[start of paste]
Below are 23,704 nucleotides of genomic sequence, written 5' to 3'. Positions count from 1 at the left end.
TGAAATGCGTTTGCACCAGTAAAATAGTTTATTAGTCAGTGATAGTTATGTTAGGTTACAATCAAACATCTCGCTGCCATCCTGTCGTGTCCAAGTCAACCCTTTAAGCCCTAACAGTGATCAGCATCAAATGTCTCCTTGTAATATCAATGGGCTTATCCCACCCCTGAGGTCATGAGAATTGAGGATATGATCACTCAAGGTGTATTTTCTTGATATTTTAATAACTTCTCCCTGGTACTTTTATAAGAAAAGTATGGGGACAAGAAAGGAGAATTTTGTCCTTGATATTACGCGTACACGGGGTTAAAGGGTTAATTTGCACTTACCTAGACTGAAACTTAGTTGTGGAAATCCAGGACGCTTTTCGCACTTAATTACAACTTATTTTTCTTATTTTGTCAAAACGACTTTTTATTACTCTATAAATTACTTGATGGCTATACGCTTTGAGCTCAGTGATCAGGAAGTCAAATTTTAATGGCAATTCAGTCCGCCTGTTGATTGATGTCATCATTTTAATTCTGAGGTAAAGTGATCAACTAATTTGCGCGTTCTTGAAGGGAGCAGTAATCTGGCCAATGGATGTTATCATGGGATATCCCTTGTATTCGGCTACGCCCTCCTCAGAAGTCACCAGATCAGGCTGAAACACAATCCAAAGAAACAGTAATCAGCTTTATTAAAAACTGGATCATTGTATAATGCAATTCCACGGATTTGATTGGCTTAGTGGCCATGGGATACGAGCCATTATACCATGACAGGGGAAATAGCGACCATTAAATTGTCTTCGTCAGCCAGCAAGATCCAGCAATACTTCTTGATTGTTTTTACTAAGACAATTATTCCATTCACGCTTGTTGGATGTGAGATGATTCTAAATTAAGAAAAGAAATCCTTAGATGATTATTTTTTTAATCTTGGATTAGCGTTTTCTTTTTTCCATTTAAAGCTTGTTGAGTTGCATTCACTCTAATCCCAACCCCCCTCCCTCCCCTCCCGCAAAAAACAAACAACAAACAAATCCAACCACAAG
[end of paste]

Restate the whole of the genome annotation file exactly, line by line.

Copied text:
Below are 23,704 nucleotides of genomic sequence, written 5' to 3'. Positions count from 1 at the left end.
TGAAATGCGTTTGCACCAGTAAAATAGTTTATTAGTCAGTGATAGTTATGTTAGGTTACAATCAAACATCTCGCTGCCATCCTGTCGTGTCCAAGTCAACCCTTTAAGCCCTAACAGTGATCAGCATCAAATGTCTCCTTGTAATATCAATGGGCTTATCCCACCCCTGAGGTCATGAGAATTGAGGATATGATCACTCAAGGTGTATTTTCTTGATATTTTAATAACTTCTCCCTGGTACTTTTATAAGAAAAGTATGGGGACAAGAAAGGAGAATTTTGTCCTTGATATTACGCGTACACGGGGTTAAAGGGTTAATTTGCACTTACCTAGACTGAAACTTAGTTGTGGAAATCCAGGACGCTTTTCGCACTTAATTACAACTTATTTTTCTTATTTTGTCAAAACGACTTTTTATTACTCTATAAATTACTTGATGGCTATACGCTTTGAGCTCAGTGATCAGGAAGTCAAATTTTAATGGCAATTCAGTCCGCCTGTTGATTGATGTCATCATTTTAATTCTGAGGTAAAGTGATCAACTAATTTGCGCGTTCTTGAAGGGAGCAGTAATCTGGCCAATGGATGTTATCATGGGATATCCCTTGTATTCGGCTACGCCCTCCTCAGAAGTCACCAGATCAGGCTGAAACACAATCCAAAGAAACAGTAATCAGCTTTATTAAAAACTGGATCATTGTATAATGCAATTCCACGGATTTGATTGGCTTAGTGGCCATGGGATACGAGCCATTATACCATGACAGGGGAAATAGCGACCATTAAATTGTCTTCGTCAGCCAGCAAGATCCAGCAATACTTCTTGATTGTTTTTACTAAGACAATTATTCCATTCACGCTTGTTGGATGTGAGATGATTCTAAATTAAGAAAAGAAATCCTTAGATGATTATTTTTTTAATCTTGGATTAGCGTTTTCTTTTTTCCATTTAAAGCTTGTTGAGTTGCATTCACTCTAATCCCAACCCCCCTCCCTCCCCTCCCGCAAAAAACAAACAACAAACAAATCCAACCACAAG